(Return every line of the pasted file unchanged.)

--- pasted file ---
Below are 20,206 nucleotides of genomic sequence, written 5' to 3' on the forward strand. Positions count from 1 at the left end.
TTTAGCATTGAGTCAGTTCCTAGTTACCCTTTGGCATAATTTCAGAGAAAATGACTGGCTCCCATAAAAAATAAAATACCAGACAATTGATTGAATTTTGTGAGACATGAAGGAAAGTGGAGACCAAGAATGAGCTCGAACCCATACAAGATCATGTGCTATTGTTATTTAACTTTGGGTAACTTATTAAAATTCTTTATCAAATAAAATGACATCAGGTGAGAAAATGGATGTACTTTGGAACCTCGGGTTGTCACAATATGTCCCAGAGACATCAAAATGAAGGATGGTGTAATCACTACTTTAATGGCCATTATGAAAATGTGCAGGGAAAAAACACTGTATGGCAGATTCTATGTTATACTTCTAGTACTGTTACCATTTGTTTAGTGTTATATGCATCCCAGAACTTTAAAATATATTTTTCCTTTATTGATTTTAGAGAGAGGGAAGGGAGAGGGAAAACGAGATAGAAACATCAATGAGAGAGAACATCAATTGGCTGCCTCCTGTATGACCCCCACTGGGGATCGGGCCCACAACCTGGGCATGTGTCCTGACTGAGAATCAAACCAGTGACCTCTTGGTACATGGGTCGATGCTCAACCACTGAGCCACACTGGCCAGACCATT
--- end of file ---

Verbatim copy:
Below are 20,206 nucleotides of genomic sequence, written 5' to 3' on the forward strand. Positions count from 1 at the left end.
TTTAGCATTGAGTCAGTTCCTAGTTACCCTTTGGCATAATTTCAGAGAAAATGACTGGCTCCCATAAAAAATAAAATACCAGACAATTGATTGAATTTTGTGAGACATGAAGGAAAGTGGAGACCAAGAATGAGCTCGAACCCATACAAGATCATGTGCTATTGTTATTTAACTTTGGGTAACTTATTAAAATTCTTTATCAAATAAAATGACATCAGGTGAGAAAATGGATGTACTTTGGAACCTCGGGTTGTCACAATATGTCCCAGAGACATCAAAATGAAGGATGGTGTAATCACTACTTTAATGGCCATTATGAAAATGTGCAGGGAAAAAACACTGTATGGCAGATTCTATGTTATACTTCTAGTACTGTTACCATTTGTTTAGTGTTATATGCATCCCAGAACTTTAAAATATATTTTTCCTTTATTGATTTTAGAGAGAGGGAAGGGAGAGGGAAAACGAGATAGAAACATCAATGAGAGAGAACATCAATTGGCTGCCTCCTGTATGACCCCCACTGGGGATCGGGCCCACAACCTGGGCATGTGTCCTGACTGAGAATCAAACCAGTGACCTCTTGGTACATGGGTCGATGCTCAACCACTGAGCCACACTGGCCAGACCATT